Wallenberg Fellow’s architectural drawings to address climate change in Mexico
Once University of Michigan student Meghana Tummala returned from Mexico City after a study abroad trip in May 2022, she began to draw. She created an architectural diagram to document everything she had just witnessed.
Tummala, an undergraduate at the Taubman College of Architecture and Urban Planning, spent last summer perfecting the drawing with lots of details, to portray her observations about the city’s climate predicament in the best way possible.
“I thought that by finishing the drawing, I’d be able to move on to whatever the next chapter of my life had to offer, but I couldn’t stop thinking about Mexico City,” she said. “I wanted to do more than observe the conditions but engage with communities to understand how they take to particular solutions. I wanted to have genuine conversations with the communities there who face the brunt of the impacts. I wanted to go back.”
Now, Tummala is set to return as the winner of the 2023 Raoul Wallenberg Fellowship, which provides $25,000 for an independent project of learning or exploration anywhere in the world during the year after graduation. The fellowship honors Wallenberg, a noted U-M alumnus who, as a diplomat during World War II, helped save the lives of tens of thousands of Jews during the Holocaust.
After graduating in May and concluding her Peace Corps prep certification, Tummala will return to Mexico City this summer to expand her knowledge of community-based design and discover how architecture can play a role in addressing climate change.
“After my study abroad trip, I grew more interested in the effects of climate change, especially around themes of water—flooding, extreme rainfall, droughts and lack of access to clean water,” she said. “Although these effects impact many Latin American countries, Mexico City is unique in that it’s also sinking due to the draining of the aquifer underground.”
During the fellowship, Tummala plans to engage with architecture firms and community members working to address the water crisis in the city. She aims to understand how architecture can play a role in spatializing the research on sustainably equitable actions to benefit the communities most affected by flooding and to fight environmental injustices.
“I wish to use this fellowship to answer these questions in the context of Mexico, documenting through “day in the life”-style illustrations of various people and communities interacting with water,” Tummala said. “I hope my findings can be transferable to other countries and regions facing similar challenges.”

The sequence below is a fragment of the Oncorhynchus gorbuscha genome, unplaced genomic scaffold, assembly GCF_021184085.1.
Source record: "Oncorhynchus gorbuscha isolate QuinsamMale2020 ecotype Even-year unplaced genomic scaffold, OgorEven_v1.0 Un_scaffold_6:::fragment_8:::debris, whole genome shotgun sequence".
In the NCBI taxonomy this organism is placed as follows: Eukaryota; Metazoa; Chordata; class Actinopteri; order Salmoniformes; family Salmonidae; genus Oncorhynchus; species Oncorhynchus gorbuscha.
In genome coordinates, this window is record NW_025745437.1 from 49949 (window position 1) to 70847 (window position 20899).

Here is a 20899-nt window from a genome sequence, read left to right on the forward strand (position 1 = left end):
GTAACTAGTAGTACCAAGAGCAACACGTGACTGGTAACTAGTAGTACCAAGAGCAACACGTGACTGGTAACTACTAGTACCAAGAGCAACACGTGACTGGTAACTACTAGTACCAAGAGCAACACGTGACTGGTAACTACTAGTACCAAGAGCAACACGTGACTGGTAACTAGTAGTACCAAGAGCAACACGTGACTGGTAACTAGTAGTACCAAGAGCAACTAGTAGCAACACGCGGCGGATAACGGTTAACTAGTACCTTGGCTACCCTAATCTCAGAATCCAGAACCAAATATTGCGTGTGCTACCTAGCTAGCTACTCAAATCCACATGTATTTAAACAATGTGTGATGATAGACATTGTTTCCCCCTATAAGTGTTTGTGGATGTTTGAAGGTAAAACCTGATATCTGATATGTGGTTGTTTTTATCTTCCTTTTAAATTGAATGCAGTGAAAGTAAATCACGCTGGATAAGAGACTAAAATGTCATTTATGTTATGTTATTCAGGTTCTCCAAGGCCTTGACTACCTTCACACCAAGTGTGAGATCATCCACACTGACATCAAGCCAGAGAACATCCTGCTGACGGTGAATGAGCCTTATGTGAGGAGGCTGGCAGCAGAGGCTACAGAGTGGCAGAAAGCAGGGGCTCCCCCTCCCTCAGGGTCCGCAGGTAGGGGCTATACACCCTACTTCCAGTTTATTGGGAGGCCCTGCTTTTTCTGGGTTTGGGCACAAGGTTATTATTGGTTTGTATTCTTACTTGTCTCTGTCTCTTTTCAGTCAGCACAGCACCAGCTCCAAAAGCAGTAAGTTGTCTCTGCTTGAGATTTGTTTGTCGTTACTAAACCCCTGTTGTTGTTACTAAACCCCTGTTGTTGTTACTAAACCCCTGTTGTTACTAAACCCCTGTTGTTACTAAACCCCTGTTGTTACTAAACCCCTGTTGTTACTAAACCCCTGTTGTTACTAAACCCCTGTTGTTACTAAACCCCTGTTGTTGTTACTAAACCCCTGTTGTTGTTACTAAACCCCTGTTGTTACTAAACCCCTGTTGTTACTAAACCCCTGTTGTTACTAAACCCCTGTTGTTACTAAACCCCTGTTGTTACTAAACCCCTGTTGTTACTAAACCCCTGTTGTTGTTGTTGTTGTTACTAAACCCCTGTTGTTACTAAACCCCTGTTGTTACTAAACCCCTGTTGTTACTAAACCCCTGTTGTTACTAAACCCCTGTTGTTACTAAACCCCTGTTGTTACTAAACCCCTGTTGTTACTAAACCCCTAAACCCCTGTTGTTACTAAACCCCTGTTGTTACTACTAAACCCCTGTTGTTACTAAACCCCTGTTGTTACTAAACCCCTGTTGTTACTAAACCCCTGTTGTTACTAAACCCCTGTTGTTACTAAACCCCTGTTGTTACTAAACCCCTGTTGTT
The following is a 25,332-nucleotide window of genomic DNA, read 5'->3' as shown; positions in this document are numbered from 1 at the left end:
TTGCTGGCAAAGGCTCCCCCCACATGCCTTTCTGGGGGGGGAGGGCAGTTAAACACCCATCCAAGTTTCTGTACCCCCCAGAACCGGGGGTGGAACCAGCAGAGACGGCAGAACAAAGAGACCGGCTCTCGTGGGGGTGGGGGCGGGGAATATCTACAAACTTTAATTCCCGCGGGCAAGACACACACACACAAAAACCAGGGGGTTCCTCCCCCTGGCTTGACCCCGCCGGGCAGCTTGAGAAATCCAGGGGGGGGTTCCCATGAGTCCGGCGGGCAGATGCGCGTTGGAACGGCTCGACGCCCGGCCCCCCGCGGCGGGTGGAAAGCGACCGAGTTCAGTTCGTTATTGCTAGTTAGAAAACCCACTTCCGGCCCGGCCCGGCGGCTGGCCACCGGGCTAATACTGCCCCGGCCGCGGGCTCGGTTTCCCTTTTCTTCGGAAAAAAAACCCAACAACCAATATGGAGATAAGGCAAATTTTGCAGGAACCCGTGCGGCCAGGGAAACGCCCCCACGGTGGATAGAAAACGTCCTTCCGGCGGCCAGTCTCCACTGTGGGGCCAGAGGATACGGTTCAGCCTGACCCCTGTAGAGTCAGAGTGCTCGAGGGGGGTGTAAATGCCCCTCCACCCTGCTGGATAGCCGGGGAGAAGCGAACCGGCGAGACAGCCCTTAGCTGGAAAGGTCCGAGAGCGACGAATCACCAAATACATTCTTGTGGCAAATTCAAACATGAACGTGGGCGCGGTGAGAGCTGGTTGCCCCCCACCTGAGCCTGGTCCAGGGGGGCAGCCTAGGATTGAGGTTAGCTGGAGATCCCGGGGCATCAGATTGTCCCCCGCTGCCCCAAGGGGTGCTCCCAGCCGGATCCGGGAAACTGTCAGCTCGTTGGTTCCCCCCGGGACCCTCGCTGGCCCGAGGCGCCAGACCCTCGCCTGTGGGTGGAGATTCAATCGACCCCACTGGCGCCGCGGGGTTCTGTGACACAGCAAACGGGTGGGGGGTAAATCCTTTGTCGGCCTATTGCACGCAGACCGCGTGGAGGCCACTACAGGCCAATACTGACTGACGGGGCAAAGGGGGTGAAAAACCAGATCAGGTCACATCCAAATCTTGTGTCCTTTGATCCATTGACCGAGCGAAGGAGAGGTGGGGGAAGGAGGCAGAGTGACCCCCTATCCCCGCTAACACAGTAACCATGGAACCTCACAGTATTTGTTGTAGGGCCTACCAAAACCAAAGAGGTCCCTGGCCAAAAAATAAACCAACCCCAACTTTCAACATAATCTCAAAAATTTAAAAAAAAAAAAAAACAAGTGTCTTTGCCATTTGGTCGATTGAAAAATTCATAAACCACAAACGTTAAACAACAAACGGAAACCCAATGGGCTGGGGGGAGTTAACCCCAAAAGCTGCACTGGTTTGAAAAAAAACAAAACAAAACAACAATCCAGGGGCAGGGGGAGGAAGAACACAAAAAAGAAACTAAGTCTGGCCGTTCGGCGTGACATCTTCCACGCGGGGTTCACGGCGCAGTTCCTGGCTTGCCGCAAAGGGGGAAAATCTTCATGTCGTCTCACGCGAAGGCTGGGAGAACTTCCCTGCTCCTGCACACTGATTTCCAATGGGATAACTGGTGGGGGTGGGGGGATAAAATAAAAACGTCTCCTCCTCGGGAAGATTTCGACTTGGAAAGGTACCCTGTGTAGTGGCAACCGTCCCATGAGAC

Programs assistant Laura Brown worked with every Taubman College student who applied and moved forward for the Wallenberg Fellowship.
“I knew from the moment I started speaking with Meghana that her proposal would be amazing,” Brown said. “She was connecting her experiences to her courses to how it would help her learn in future locations and situations, and speaking about it clearly and with detail right from the start. While this is an easy way to evaluate a proposal, the fact that she spoke with warmth for the people, excitement about the possibility and fascination with the destination made her stand out in my mind and heart.”
Clara Gamalski, program manager for Student Life Sustainability, has worked with Tummala for two years.
“I am certain that Meghana will bring her voracious appetite for learning, commitment to participatory planning and level-headed approach to project management to her Wallenberg project,” she said.
Telling stories in drawing
Through her studies, Tummala learned the power of hand drawing to see and understand new spaces and perspectives without being invasive.
“I plan on sharing this experience using daily hand drawings,” she said. “The illustrations will be a series of quick sketches, capturing the journey different people take in a day and their interactions with water along the way, similar to a storyboard.”
Ultimately, she wants to create a digital catalog on the relationship between water, architecture and communities through a website displaying her drawings and findings.
“By interacting and understanding how different people in Mexico City are taking to these architectural interventions, this proposal could become a prototype that I can apply to other regions and countries facing similar ecological issues,” Tummala said.
“Similar to how the travel experiences Raoul Wallenberg had influenced his later humanitarian efforts, I hope this project will allow me to grow and continue to work in design fields that address how objects or spaces can be made better to accommodate different needs and arising climate issues.”